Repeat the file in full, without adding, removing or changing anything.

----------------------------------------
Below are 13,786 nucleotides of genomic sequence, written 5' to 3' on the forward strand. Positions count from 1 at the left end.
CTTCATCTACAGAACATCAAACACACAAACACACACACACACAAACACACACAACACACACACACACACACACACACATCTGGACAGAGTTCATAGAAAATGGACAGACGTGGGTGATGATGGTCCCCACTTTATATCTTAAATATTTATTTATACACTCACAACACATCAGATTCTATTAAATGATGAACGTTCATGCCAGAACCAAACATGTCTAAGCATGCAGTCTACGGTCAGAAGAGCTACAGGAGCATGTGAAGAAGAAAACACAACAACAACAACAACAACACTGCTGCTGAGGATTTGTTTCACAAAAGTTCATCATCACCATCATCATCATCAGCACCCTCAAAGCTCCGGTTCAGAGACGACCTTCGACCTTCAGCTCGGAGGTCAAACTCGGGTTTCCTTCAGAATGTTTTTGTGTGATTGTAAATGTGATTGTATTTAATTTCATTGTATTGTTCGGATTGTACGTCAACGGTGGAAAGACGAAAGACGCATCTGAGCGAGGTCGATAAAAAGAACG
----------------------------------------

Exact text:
Below are 13,786 nucleotides of genomic sequence, written 5' to 3' on the forward strand. Positions count from 1 at the left end.
CTTCATCTACAGAACATCAAACACACAAACACACACACACACAAACACACACAACACACACACACACACACACACACATCTGGACAGAGTTCATAGAAAATGGACAGACGTGGGTGATGATGGTCCCCACTTTATATCTTAAATATTTATTTATACACTCACAACACATCAGATTCTATTAAATGATGAACGTTCATGCCAGAACCAAACATGTCTAAGCATGCAGTCTACGGTCAGAAGAGCTACAGGAGCATGTGAAGAAGAAAACACAACAACAACAACAACAACACTGCTGCTGAGGATTTGTTTCACAAAAGTTCATCATCACCATCATCATCATCAGCACCCTCAAAGCTCCGGTTCAGAGACGACCTTCGACCTTCAGCTCGGAGGTCAAACTCGGGTTTCCTTCAGAATGTTTTTGTGTGATTGTAAATGTGATTGTATTTAATTTCATTGTATTGTTCGGATTGTACGTCAACGGTGGAAAGACGAAAGACGCATCTGAGCGAGGTCGATAAAAAGAACG